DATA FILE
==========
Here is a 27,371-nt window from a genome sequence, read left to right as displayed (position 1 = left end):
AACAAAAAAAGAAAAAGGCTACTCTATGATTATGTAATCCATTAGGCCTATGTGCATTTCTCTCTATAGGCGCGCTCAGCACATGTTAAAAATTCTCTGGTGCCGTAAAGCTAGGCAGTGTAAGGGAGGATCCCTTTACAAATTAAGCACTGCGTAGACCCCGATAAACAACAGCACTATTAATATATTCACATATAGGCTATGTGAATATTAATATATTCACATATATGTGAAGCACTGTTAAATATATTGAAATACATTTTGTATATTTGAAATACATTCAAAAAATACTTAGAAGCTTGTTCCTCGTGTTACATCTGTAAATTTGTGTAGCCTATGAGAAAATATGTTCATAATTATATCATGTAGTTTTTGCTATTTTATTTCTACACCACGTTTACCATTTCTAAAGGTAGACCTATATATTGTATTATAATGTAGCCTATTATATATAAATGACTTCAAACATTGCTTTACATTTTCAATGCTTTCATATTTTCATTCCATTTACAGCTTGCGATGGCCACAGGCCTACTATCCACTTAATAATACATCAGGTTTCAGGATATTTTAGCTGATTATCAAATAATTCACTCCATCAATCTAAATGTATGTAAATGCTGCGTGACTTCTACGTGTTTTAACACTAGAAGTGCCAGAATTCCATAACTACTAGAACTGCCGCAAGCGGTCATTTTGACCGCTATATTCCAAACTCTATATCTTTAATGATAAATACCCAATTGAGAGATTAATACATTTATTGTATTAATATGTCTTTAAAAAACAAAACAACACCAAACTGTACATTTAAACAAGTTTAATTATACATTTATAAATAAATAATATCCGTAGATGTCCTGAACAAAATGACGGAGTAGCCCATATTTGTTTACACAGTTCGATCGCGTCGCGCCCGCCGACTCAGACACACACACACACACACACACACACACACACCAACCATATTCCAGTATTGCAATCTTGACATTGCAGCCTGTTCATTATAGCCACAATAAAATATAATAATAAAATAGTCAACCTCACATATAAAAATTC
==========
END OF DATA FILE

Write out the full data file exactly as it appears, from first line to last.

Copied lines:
Here is a 27,371-nt window from a genome sequence, read left to right as displayed (position 1 = left end):
AACAAAAAAAGAAAAAGGCTACTCTATGATTATGTAATCCATTAGGCCTATGTGCATTTCTCTCTATAGGCGCGCTCAGCACATGTTAAAAATTCTCTGGTGCCGTAAAGCTAGGCAGTGTAAGGGAGGATCCCTTTACAAATTAAGCACTGCGTAGACCCCGATAAACAACAGCACTATTAATATATTCACATATAGGCTATGTGAATATTAATATATTCACATATATGTGAAGCACTGTTAAATATATTGAAATACATTTTGTATATTTGAAATACATTCAAAAAATACTTAGAAGCTTGTTCCTCGTGTTACATCTGTAAATTTGTGTAGCCTATGAGAAAATATGTTCATAATTATATCATGTAGTTTTTGCTATTTTATTTCTACACCACGTTTACCATTTCTAAAGGTAGACCTATATATTGTATTATAATGTAGCCTATTATATATAAATGACTTCAAACATTGCTTTACATTTTCAATGCTTTCATATTTTCATTCCATTTACAGCTTGCGATGGCCACAGGCCTACTATCCACTTAATAATACATCAGGTTTCAGGATATTTTAGCTGATTATCAAATAATTCACTCCATCAATCTAAATGTATGTAAATGCTGCGTGACTTCTACGTGTTTTAACACTAGAAGTGCCAGAATTCCATAACTACTAGAACTGCCGCAAGCGGTCATTTTGACCGCTATATTCCAAACTCTATATCTTTAATGATAAATACCCAATTGAGAGATTAATACATTTATTGTATTAATATGTCTTTAAAAAACAAAACAACACCAAACTGTACATTTAAACAAGTTTAATTATACATTTATAAATAAATAATATCCGTAGATGTCCTGAACAAAATGACGGAGTAGCCCATATTTGTTTACACAGTTCGATCGCGTCGCGCCCGCCGACTCAGACACACACACACACACACACACACACACACACCAACCATATTCCAGTATTGCAATCTTGACATTGCAGCCTGTTCATTATAGCCACAATAAAATATAATAATAAAATAGTCAACCTCACATATAAAAATTC